San Diego, CA (PRWEB) July 11, 2012
Wireless Sensor Networking (WSN) has emerged as a key technology for accelerating oil and gas exploration and advancing the latest extraction techniques, according to a recently published report by ON World, a global technology research firm.
North America may be on its way to becoming energy independent, largely due to shale oil and gas, horizontal drilling, hydraulic fracturing and advancements with sensor and wireless technologies. In addition to using wide area wireless networks to manage pipelines and production from remote locations, oil and gas companies are also turning to wireless sensor networks (WSN) for faster and more flexible sensing and control solutions.
“Oil and gas represents some of the most inhospitable environments with intense and challenging communications requirements,” says Mareca Hatler, ON World’s research director. “As early adopters, oil and gas companies have demonstrated that WSN solves critical monitoring and control solutions in the most difficult locations.”
A few of the oil and gas applications that are currently benefiting from WSN technologies include the following:
Assisted by WSN technology, oil and gas companies have been drilling nearly twice as many wells as a few years ago and 90% of these are energy producing wells. Wireless sensors are also enabling a new generation of equipment health monitoring systems that can be deployed in harsh and remote locations such as offshore rigs in the North Sea. Standards based wireless mesh systems (e.g. Emerson, GE, Honeywell and Yokogawa) are gaining traction along with long range wireless sensor systems by pioneers such as Accutech (Schneider), Luna Innovations (Ferguson Beauregard), OleumTech and vMonitor.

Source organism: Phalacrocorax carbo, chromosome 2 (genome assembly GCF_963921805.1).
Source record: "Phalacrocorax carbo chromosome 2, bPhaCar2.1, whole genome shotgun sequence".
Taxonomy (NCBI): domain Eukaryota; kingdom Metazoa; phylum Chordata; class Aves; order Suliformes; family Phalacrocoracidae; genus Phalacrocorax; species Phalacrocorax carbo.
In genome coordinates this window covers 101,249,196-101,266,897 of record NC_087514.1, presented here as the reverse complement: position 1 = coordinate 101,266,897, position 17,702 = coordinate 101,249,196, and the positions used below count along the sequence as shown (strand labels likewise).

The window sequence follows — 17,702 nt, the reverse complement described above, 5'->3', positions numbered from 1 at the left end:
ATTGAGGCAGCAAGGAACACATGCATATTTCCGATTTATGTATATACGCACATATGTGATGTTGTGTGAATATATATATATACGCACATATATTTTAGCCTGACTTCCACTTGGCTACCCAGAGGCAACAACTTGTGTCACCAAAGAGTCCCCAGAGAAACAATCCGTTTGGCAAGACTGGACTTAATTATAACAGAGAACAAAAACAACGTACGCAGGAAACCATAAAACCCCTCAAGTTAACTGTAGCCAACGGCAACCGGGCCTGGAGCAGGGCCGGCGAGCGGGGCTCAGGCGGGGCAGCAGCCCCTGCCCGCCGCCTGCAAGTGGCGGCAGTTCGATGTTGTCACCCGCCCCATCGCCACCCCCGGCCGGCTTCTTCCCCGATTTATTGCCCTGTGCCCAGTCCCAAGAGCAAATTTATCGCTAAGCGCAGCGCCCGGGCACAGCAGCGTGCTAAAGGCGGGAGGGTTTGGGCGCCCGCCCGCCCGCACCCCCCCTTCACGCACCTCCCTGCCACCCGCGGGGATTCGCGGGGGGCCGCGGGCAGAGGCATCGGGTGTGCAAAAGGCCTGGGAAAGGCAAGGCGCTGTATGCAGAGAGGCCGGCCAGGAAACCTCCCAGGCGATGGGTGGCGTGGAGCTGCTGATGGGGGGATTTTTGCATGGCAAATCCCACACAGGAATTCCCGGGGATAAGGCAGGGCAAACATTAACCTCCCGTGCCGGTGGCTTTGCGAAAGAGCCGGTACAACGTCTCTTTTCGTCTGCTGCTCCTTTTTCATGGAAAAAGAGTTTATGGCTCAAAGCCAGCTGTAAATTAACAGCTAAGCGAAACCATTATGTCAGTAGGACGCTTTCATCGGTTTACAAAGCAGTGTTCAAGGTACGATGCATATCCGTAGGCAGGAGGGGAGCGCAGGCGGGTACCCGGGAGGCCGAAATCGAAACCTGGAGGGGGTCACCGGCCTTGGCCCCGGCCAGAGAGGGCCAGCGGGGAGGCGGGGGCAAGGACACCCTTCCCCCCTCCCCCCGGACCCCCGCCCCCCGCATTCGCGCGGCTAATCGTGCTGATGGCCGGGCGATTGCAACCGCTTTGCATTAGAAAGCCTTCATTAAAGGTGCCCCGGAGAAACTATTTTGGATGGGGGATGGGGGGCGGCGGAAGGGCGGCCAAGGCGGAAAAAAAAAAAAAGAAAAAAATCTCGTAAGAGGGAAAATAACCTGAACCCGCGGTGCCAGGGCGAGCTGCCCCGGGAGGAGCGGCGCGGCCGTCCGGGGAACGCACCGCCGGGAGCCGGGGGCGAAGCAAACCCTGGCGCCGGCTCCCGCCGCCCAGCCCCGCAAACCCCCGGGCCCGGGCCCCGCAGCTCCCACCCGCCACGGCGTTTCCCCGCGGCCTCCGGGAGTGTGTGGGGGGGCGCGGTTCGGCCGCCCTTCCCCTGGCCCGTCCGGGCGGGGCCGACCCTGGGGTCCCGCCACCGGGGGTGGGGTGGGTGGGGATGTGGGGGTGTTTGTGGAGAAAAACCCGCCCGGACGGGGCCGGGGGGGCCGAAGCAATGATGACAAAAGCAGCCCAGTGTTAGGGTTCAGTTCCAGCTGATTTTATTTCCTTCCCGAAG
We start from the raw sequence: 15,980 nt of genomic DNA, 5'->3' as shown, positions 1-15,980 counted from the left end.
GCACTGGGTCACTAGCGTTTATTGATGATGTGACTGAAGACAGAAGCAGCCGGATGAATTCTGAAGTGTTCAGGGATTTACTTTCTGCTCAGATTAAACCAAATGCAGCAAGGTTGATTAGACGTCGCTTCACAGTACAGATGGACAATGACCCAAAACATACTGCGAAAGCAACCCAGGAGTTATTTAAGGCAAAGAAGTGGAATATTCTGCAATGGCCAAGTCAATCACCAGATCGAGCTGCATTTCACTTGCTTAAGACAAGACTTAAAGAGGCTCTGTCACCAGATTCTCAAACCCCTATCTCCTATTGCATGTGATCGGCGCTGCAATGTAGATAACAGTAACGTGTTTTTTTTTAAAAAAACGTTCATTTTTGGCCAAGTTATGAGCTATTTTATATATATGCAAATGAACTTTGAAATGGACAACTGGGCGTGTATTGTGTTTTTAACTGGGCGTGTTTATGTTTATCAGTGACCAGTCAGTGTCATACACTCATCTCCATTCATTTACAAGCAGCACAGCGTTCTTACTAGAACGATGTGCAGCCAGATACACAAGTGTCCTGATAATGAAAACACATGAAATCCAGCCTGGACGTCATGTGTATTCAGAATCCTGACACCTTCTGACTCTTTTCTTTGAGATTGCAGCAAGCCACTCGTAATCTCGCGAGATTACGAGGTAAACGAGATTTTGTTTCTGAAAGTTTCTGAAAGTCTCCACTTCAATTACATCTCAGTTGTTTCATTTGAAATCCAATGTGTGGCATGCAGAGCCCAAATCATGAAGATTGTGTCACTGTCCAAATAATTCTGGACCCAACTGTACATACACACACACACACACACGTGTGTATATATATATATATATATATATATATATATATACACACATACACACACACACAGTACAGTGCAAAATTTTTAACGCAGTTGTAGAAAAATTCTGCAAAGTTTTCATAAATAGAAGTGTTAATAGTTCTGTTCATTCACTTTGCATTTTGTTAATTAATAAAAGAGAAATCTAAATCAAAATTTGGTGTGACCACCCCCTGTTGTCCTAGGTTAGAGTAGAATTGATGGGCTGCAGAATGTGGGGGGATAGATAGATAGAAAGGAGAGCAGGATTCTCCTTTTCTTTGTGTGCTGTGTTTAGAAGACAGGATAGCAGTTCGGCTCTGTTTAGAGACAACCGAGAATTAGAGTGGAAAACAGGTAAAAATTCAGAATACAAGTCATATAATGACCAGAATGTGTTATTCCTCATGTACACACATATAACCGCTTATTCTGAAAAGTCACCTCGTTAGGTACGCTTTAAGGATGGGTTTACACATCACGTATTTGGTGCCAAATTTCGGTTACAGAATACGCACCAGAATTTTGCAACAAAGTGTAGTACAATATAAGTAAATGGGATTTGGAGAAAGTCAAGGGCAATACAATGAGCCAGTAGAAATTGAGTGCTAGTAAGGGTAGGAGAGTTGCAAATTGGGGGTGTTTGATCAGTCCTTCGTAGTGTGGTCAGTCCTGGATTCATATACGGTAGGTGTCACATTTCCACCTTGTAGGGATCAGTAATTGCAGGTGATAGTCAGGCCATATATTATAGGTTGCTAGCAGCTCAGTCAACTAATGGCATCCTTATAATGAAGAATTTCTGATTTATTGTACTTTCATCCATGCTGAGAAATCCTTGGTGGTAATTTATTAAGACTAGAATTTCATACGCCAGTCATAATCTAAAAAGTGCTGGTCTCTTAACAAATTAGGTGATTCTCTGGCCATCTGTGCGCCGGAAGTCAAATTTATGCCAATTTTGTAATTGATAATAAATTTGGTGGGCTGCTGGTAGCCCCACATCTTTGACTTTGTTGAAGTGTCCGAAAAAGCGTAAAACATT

Within the next few years there could be millions of seismic sensors installed around the world, largely due to advances with sensor technologies such as MEMS (e.g. HP/Shell and Lumedyne) as well as wireless communications. The latest wireless seismic surveying systems by HP, Sercel, INOVA and Wireless Seismic simplify and expand the possibilities of conducting surveys deeper underground and in remote regions that were previously impossible.
Pipelines & Corrosion Monitoring
Wireless flow, pressure, level, temperature and valve position monitoring are used to streamline pipeline operation and storage while increasing safety and regulatory compliance. In addition, wireless sensing solutions are targeted at the billions of dollars per year that is spent managing pipeline corrosion. While corrosion is a growing problem for the aging pipeline infrastructure it can also lead to leaks, emissions and even deadly explosions in production facilities and refineries. Omnimetrix, Permasense and Rohrback Cosasco Systems each have unique wireless corrosion monitoring offerings.
ON World recently completed a survey with 216 industrial automation professionals in collaboration with the International Society of Automation (ISA), HART Communication Foundation (HCF) and the Wireless Industrial Networking Alliance (WINA). Over half of the respondents are involved with oil and gas and 81% of the oil and gas respondents are planning WSN applications within the next 18 months. In addition, 8% of the oil and gas companies have deployed over 1,000 wireless field devices.
ON World’s report, “Oil & Gas Wireless Sensor Networks,” covers the global market for wireless sensor networking in oil and gas exploration, pipelines, refining and petrochemicals. It includes 5-year forecasts by geography, by target market, by application, and by technology (e.g. 802.15.4, ZigBee, WiFi, and point-to-point/multipoint wireless) as well as the survey results, an extensive technology evaluation, and a competitive analysis of 70 companies.
More information and a free executive summary is available from: http://www.onworld.com/oilandgas
About ON World:
ON World provides global business intelligence on smart technology markets. Our market research and information services are sold to Fortune 1000 companies, startups and investors worldwide. http://www.onworld.com
Mary E. Purvis